Preface... Or Something Close to It


Preface 
...or something close to it…

It’s 4:07PM. A Wednesday. First day of autumn. Normally, I would still be teaching my Social Studies class right now but instead, I’m siting in my window over here on the corner of Cabrini, letting the late afternoon sun hit my back as I type this. You may read this and wonder, why isn’t she in school…? Or you may not be thinking about that at all… but I’ll tell you anyways: My finger prints came up dirty and the New York State DOE doesn’t think its safe for me to be around my students. Shocked? Wondering what happened? How could I get myself into something like this? Well, I’ll divulge the entire thing, trust me – I can’t wait… but not tonight. As for now, I’ve decided to use this time away from the classroom to be productive and tell another story that has been waiting to be told. Lets just look at this whole “dirty prints” thing as a blessing, not a BS way for the man to keep me from empowering the lives of my city’s Black and Brown children. Stay positive with me here folks.

When I turned 28, I thought I knew everything about myself. I just knew my gift from the Universe was self-actualization… but 7 months in – everything fell the f_ck apart! Excuse my French. I’m holding no bars with this one. I lost my apartment, my car, my boyfriend, my grandparents, my mom… Like Jenga or Dominoes, it was one of those falling effects, only this wasn’t a game. I’m not going to beat around the bush with you – I wanted to kill myself. I literally texted one of my bosses, it was like 5AM and I told her that I couldn’t take it anymore but the only thing stopping me was my students. I knew I couldn’t set that kind of example for the kids. I didn’t think my text-message was that serious because I knew I wouldn’t go through with it – I just needed to vent and her name was the first one that I came across. Little did I know, white people don’t take suicide lightly. Really no one should. But out of everyone around me, my bosses were the ones who took me to get help and did not leave my side or allow me to come back to work until I had the proper care. Long story short, I was diagnosed with depression and mood-disorder and now I cant go a week without seeing my therapist. What a surprise? Not really. It made sense, so much sense… but with that clarity came even more confusion! I couldn’t figure out the answer to the question that I asked myself every morning: WHO AM I?

Months went by and so many good things were happening but I still felt lost. I had to get the hell out of there. I needed time and space and silence to hear myself think. I couldn’t breathe. Trips and experiences in LA, Australia, Istanbul, Paris, and Chicago had little to no affect on me – nothing really did it.

I thought leaving Baltimore, all together, may be the answer. You know, a new surrounding? A fresh start. Those always look like they help in movies when people are grieving. So, I took a new job with a crazy pay raise but that didn’t help to refuel my energy either. I needed to be free. Killing myself wasn’t an option. I already survived the worse of the worst, there was no way I could give up on myself now … but no one tells you that the hardest part of being crazy is figuring out how to deal with that sh’t on your own, every-single-day.

In an effort to speed up the process of getting over my ex, I began dating. I was at brunch in DC with this guy (who I will allow to remain nameless because we don’t speak anymore) and he asked, “Have you been to Cuba?” This was the second time traveling to Cuba was mentioned to me. The first was from my older brother and his wife who urged me to see Cuba before the embargo was lifted and Americans got over there and “changed everything”. I was also reading Assata and Angela Davis, discovering how much Cuba meant to Black people during the days when they were my age, fighting for a cause greater than us all. The third and final sign that pushed me to make my decision was this random cab driver that picked me up in East New York to take me to the A on Euclid in Brooklyn. My homegirl, Shelly, just finished my sew-in and when I got into his cab, he was listening to talk radio. The topic was Cuba, Obama, and Raul Castro. He looked back at me and said, “I always wanted to go to Cuba.”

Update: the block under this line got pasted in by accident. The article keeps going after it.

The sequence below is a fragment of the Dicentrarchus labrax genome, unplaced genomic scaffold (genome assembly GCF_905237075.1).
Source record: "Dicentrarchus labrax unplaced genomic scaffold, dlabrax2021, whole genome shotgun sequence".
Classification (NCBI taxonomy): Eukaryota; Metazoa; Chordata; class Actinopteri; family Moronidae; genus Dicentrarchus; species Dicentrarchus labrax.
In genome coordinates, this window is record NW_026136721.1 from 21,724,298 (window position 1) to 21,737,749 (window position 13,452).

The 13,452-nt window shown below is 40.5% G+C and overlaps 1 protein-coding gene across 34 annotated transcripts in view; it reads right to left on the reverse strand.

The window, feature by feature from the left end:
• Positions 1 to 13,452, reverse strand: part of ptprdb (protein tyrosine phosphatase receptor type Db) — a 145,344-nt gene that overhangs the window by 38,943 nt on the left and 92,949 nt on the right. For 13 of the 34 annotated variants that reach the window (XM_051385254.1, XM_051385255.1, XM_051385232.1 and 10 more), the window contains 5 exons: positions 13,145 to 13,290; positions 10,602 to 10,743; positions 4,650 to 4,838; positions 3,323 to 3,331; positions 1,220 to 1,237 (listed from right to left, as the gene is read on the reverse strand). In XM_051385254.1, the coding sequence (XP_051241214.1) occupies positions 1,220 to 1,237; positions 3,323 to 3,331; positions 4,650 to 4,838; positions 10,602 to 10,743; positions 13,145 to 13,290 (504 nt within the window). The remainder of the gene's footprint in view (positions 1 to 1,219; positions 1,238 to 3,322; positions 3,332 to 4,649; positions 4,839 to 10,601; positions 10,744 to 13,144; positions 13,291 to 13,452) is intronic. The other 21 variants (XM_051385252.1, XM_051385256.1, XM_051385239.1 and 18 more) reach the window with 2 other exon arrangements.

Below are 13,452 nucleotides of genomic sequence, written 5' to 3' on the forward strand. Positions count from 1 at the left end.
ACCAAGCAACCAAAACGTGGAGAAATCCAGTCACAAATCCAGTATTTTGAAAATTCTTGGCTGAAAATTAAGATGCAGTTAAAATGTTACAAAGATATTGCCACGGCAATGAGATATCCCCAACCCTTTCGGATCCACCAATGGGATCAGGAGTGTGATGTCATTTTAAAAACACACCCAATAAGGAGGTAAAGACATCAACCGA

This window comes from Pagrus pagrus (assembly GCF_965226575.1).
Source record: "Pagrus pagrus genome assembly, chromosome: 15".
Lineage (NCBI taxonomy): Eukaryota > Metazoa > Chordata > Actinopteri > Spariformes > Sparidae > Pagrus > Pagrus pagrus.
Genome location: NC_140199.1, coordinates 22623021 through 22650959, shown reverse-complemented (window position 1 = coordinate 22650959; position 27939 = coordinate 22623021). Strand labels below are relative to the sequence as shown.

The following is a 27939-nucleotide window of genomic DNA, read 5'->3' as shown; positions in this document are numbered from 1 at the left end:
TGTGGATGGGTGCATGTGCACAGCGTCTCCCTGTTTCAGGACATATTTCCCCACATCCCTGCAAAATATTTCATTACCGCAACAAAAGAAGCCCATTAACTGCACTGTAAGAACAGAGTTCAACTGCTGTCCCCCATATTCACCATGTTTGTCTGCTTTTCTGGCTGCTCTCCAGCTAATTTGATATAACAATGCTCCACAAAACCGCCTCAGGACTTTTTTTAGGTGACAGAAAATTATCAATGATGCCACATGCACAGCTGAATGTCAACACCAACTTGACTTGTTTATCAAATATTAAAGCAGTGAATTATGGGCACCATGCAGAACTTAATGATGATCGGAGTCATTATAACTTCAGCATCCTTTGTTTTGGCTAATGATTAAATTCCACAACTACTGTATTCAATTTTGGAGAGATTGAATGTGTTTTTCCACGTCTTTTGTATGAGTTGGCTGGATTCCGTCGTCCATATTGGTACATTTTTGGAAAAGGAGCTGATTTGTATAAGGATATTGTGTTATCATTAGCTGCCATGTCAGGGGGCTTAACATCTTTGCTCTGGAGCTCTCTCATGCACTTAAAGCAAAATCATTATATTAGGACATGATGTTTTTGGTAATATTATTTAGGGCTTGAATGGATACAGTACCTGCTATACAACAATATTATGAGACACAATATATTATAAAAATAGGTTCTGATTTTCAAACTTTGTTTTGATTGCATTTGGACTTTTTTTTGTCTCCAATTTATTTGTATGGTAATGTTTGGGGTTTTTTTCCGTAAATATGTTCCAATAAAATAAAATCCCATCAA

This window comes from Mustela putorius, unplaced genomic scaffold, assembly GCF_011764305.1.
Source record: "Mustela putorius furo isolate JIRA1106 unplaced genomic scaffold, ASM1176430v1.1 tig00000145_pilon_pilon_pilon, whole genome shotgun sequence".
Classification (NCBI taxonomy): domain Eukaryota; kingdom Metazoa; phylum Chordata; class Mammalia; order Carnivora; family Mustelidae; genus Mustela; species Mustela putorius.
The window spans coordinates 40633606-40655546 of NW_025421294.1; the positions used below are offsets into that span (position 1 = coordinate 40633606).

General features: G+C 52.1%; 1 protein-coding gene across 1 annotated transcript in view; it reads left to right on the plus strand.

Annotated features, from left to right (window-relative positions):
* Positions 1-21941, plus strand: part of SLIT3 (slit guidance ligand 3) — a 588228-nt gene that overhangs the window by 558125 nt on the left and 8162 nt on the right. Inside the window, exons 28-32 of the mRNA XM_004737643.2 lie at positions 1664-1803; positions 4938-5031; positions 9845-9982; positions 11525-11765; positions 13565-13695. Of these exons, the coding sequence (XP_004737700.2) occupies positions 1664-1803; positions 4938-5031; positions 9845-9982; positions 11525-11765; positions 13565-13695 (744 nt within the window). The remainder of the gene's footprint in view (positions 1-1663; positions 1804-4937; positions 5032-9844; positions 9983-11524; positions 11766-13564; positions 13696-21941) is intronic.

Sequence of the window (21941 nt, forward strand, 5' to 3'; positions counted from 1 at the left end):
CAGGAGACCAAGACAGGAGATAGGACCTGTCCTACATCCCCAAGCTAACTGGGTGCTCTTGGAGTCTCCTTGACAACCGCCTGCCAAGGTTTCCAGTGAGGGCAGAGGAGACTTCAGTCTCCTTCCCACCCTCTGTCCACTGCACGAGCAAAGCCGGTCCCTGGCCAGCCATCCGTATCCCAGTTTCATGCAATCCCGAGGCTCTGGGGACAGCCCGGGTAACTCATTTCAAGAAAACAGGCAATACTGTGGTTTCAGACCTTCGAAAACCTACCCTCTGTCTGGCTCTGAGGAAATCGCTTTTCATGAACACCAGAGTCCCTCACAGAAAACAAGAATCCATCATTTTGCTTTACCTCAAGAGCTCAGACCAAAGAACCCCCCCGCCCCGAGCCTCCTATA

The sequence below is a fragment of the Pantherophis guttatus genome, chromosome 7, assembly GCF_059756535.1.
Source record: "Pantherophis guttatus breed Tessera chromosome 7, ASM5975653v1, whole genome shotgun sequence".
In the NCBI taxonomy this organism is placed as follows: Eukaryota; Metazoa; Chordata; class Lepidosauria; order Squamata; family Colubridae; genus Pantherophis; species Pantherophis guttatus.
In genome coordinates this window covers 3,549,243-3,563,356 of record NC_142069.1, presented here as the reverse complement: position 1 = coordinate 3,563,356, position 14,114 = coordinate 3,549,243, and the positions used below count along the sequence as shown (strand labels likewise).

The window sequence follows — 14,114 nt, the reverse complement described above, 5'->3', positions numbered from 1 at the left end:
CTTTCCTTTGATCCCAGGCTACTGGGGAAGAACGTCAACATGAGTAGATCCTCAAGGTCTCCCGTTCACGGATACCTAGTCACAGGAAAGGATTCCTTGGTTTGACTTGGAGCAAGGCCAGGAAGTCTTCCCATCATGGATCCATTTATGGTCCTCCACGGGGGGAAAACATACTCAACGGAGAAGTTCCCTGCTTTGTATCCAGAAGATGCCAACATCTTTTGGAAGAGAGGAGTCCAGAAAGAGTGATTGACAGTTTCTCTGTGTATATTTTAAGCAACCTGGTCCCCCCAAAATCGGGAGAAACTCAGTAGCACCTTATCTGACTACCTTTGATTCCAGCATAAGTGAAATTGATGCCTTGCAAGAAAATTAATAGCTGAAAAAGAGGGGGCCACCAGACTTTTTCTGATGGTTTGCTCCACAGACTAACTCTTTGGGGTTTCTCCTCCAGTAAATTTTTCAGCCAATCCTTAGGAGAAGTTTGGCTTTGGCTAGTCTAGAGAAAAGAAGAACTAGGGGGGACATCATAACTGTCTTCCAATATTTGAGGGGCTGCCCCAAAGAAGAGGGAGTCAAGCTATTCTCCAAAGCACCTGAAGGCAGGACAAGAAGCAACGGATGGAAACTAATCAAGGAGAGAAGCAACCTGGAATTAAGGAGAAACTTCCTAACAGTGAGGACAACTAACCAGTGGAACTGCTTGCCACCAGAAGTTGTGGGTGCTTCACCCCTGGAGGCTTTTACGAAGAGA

“I’m thinking about going there for my birthday.”

“If you can go there, go. Don’t think. Just go.”

I went home and began the process of going to Cuba that night. I didn’t tell anyone, in fear that they would try to stop me from going alone. Maybe its just me but it seems like when you get diagnosed with something, people start to treat you like you can’t do anything on your own anymore – or at least that's how it feels in your head when people show so much extra care and love. Anyways, I had no idea what I was doing or how I would pay for this trip, considering the fact that I was still trying to pay for my UMBC and JHU courses. I sold my BMW, booked everything, and low and behold, it all worked out. I was granted a journalist’s VISA and enrolled in an intensive Spanish-language course. I spent 29 days for my 29th birthday, unplugged from all social networks, no contact with my loved ones, and nothing but time to expose myself to myself.


This is the story of those 29 days. Initially, I didn't want to share this trip with anyone, at least not until I was completely ready. What I realized is, if I continue to wait until I am ready, I'll be waiting forever. I can’t say what anyone will learn from this. I don’t have a clear idea of the climax or resolution. It’s not a novel. It has no clear plot line. It just is what it is. Raw, uncut, unedited me, in search of the real me.




Comments

  1. Did you ever finish publishing these? I would like to read the rest of them.

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